Survey of Current Business

Survey of Current Business
Chronicling 100 Years of the U.S. Economy

November 2022
Volume 102, Number 11

GDP and the Economy

Advance Estimates for the Third Quarter of 2022

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Real gross domestic product (GDP) increased at an annual rate of 2.6 percent in the third quarter of 2022, according to the “advance” estimates of the National Income and Product Accounts (NIPAs) (chart 1 and table 1).1 In the second quarter, real GDP decreased 0.6 percent.

The increase in real GDP in the third quarter of 2022 occurred amid continued inflation, a strengthening dollar, low unemployment, supply-chain disruptions, and rising interest rates. The economic effects of these factors cannot be quantified in the GDP estimate for the third quarter of 2022, because the impacts are generally embedded in source data and cannot be separately identified. For more information, refer to the “Technical Note.”

Real GDP increased 2.6 percent in the third quarter of 2022, following a decrease of 0.6 percent in the second quarter. The increase in real GDP reflected increases in exports, consumer spending, nonresidential fixed investment, federal government spending, and state and local government spending that were partly offset by decreases in residential fixed investment and inventory investment. Imports, which are a subtraction in the calculation of GDP, decreased (chart 2 and table 1).2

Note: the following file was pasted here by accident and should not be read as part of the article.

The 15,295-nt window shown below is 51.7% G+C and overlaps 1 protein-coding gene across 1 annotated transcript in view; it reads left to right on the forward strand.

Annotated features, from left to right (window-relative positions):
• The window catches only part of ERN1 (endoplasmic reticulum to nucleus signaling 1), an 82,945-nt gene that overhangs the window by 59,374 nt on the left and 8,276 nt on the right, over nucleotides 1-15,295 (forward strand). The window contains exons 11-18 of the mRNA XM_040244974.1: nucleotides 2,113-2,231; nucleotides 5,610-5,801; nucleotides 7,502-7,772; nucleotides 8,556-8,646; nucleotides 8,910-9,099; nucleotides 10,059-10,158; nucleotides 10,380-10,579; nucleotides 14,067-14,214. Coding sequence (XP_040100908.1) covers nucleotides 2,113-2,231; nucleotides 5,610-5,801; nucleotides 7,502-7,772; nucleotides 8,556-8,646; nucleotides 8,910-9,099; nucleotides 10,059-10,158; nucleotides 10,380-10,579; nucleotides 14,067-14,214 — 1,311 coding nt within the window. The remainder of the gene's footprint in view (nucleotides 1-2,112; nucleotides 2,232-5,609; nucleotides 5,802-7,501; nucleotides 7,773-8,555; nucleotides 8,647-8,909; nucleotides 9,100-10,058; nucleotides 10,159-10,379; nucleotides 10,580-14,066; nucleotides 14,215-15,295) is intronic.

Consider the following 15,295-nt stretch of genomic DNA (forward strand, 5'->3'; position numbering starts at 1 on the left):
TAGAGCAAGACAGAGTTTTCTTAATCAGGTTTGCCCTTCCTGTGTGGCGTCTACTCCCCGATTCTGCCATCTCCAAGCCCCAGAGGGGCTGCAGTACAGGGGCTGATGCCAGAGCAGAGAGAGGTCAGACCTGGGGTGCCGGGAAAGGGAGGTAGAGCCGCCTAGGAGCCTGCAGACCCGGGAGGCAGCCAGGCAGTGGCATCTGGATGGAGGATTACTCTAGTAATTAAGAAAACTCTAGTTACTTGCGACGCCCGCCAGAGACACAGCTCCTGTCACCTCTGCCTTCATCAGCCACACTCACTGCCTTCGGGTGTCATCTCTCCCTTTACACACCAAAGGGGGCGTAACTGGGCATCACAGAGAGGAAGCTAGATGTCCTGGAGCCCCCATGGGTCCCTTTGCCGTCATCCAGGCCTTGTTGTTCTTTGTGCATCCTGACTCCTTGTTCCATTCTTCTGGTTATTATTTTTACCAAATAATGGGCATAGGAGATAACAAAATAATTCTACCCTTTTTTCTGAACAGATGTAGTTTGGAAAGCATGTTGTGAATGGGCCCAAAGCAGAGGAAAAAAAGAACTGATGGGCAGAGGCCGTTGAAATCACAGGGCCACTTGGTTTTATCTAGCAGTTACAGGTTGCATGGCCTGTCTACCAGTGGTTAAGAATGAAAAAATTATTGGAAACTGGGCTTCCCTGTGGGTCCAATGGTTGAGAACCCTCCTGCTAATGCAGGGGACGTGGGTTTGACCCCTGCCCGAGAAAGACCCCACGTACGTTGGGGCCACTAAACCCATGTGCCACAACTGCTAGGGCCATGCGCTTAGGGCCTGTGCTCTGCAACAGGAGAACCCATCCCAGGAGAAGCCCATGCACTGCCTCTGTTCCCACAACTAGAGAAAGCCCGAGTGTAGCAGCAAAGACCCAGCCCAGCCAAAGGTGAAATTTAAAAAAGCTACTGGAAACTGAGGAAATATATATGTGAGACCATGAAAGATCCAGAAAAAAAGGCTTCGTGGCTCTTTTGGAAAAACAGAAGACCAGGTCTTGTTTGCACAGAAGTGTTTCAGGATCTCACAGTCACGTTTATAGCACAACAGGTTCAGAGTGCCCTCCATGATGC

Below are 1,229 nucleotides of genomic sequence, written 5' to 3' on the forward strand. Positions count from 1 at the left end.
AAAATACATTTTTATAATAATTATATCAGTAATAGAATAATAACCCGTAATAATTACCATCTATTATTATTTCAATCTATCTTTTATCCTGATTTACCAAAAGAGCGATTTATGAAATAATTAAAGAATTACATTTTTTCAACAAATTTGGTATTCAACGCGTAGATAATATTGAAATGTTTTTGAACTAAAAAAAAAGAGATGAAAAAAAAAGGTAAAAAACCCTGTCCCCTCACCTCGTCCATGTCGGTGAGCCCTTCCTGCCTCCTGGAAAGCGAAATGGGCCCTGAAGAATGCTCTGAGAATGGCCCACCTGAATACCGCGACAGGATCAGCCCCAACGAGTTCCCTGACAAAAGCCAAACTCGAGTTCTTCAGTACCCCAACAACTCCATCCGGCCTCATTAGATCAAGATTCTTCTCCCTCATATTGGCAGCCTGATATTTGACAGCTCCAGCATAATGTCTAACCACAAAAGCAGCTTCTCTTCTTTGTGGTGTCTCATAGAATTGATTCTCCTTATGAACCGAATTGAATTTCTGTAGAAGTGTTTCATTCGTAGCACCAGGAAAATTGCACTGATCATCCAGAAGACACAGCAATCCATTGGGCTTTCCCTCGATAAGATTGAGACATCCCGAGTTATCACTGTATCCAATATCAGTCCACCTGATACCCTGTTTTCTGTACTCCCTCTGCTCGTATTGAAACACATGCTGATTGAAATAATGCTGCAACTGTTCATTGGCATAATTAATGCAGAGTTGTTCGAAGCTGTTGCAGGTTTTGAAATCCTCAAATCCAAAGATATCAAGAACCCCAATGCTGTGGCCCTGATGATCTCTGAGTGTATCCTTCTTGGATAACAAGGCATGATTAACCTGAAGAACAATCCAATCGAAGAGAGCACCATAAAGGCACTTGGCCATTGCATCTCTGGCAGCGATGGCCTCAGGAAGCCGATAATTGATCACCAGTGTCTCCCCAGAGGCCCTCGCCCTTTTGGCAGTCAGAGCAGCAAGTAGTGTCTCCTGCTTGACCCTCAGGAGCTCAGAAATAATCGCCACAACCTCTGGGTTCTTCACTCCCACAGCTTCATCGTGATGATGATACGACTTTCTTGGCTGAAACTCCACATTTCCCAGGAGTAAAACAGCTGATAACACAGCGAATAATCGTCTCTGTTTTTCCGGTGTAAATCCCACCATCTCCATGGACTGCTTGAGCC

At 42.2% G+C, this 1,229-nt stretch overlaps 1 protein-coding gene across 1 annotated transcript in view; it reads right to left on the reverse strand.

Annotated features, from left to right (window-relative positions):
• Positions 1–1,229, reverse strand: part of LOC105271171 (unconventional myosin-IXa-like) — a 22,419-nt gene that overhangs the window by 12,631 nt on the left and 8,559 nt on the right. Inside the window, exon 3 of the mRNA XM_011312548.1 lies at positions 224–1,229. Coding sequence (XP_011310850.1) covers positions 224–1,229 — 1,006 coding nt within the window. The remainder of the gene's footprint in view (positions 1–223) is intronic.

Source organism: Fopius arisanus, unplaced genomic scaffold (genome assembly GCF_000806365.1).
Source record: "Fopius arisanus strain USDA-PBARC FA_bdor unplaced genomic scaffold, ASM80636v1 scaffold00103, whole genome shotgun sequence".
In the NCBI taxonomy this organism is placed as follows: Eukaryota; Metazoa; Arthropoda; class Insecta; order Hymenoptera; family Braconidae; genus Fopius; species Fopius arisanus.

• The increase in exports reflected increases in both goods and services. Within exports of goods, the leading contributors to the increase were industrial supplies and materials (notably, petroleum and products as well as other nondurable goods) and nonautomotive capital goods. Within exports of services, the increase was led by travel and “other” business services (mainly financial services).
  • Within consumer spending, an increase in services (led by health care and “other” services) was partly offset by a decrease in goods (led by motor vehicles and parts as well as food and beverages).
  • Within nonresidential fixed investment, increases in equipment and intellectual property products were partly offset by a decrease in structures.
  • The increase in federal government spending was led by defense spending.
  • The increase in state and local government spending primarily reflected an increase in compensation of state and local government employees.
  • Within residential fixed investment, the leading contributors to the decrease were new single-family construction and brokers' commissions.
  • The decrease in private inventory investment primarily reflected a decrease in retail trade (led by “other” retailers).
  • Within imports, a decrease in imports of goods (notably, consumer goods) was partly offset by an increase in imports of services (mainly travel).

The upturn in real GDP, from a decrease of 0.6 percent to an increase of 2.6 percent, primarily reflected a smaller decrease in private inventory investment, an acceleration in nonresidential fixed investment, and an upturn in federal government spending that was partly offset by a larger decrease in residential fixed investment and a deceleration in consumer spending. Imports, which are a subtraction in the calculation of GDP, turned down.